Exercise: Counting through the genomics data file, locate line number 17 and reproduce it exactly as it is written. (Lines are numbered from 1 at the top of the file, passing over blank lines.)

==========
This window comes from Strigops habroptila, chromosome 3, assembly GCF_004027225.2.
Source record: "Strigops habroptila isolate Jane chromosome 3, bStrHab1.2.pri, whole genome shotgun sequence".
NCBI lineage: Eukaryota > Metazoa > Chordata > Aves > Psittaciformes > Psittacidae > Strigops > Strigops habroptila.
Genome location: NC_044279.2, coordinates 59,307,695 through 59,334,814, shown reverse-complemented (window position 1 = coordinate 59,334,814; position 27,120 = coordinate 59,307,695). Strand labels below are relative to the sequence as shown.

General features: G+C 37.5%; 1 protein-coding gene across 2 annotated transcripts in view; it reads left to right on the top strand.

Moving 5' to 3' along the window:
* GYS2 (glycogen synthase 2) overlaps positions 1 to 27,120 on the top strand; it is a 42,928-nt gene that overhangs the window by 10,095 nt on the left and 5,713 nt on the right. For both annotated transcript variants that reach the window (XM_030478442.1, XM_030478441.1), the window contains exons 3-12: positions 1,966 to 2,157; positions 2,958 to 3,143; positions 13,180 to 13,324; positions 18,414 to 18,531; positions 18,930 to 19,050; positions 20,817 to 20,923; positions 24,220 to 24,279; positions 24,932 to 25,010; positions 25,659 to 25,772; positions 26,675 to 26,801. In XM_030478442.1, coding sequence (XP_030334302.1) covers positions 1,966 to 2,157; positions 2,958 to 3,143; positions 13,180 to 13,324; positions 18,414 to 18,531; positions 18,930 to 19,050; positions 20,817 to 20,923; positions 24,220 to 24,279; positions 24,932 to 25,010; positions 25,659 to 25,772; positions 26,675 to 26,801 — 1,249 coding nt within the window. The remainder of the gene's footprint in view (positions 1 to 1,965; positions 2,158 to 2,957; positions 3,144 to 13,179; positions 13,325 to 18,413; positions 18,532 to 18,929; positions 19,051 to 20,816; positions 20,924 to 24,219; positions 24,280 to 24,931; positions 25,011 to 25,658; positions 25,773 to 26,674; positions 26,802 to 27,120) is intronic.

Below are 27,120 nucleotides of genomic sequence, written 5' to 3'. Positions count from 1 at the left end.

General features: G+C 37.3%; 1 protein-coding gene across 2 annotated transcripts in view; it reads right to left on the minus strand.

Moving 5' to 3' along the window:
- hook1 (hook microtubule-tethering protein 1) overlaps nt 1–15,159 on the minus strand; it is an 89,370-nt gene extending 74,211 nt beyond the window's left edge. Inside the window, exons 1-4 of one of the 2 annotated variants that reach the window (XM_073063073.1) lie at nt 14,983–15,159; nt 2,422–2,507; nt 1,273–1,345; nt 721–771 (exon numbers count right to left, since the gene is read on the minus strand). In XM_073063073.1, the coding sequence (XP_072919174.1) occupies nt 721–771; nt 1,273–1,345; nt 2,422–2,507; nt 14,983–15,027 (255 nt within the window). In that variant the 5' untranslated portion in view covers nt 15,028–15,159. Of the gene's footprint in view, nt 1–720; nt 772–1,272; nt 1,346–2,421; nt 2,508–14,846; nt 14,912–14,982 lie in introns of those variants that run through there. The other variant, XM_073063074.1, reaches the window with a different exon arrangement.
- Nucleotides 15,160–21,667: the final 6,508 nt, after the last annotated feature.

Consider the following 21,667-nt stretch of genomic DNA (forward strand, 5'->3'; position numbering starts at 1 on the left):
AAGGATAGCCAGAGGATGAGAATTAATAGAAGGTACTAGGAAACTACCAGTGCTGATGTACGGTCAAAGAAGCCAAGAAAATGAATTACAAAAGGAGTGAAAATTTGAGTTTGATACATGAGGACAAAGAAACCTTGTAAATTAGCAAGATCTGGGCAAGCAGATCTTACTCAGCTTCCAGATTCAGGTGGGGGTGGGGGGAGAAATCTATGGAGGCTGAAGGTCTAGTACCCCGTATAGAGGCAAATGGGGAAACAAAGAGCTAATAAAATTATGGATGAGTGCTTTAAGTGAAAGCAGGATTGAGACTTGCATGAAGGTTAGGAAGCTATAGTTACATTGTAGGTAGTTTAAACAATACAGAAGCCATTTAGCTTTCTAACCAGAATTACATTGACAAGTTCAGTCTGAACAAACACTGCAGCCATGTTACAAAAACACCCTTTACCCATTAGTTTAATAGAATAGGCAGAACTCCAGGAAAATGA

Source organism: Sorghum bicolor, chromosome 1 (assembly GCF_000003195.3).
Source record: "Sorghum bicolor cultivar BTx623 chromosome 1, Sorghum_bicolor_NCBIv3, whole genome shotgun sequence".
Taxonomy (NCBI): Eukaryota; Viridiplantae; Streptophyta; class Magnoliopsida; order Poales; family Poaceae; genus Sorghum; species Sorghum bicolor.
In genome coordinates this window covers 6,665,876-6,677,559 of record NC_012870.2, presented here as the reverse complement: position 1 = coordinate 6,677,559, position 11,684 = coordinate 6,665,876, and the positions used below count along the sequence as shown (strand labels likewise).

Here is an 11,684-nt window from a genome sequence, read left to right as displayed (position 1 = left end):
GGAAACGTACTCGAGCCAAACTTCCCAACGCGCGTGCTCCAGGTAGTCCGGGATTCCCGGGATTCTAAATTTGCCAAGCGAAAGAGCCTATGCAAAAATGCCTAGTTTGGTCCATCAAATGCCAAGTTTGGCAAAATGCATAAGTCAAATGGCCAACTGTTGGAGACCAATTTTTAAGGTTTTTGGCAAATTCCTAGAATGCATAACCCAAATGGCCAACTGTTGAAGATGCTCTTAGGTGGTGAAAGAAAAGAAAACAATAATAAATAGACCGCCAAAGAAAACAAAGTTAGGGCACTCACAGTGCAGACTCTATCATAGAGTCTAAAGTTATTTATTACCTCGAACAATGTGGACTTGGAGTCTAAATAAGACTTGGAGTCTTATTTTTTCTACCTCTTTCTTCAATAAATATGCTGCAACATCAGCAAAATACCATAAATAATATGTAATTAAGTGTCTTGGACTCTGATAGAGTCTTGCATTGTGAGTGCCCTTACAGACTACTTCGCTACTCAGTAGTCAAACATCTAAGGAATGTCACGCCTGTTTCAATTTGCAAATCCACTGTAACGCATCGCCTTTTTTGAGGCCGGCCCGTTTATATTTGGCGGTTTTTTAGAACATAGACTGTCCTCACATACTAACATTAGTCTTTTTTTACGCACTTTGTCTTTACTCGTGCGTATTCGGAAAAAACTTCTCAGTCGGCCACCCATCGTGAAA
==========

Taxonomy (NCBI): Eukaryota; Viridiplantae; Streptophyta; class Magnoliopsida; order Poales; family Poaceae; genus Sorghum; species Sorghum bicolor.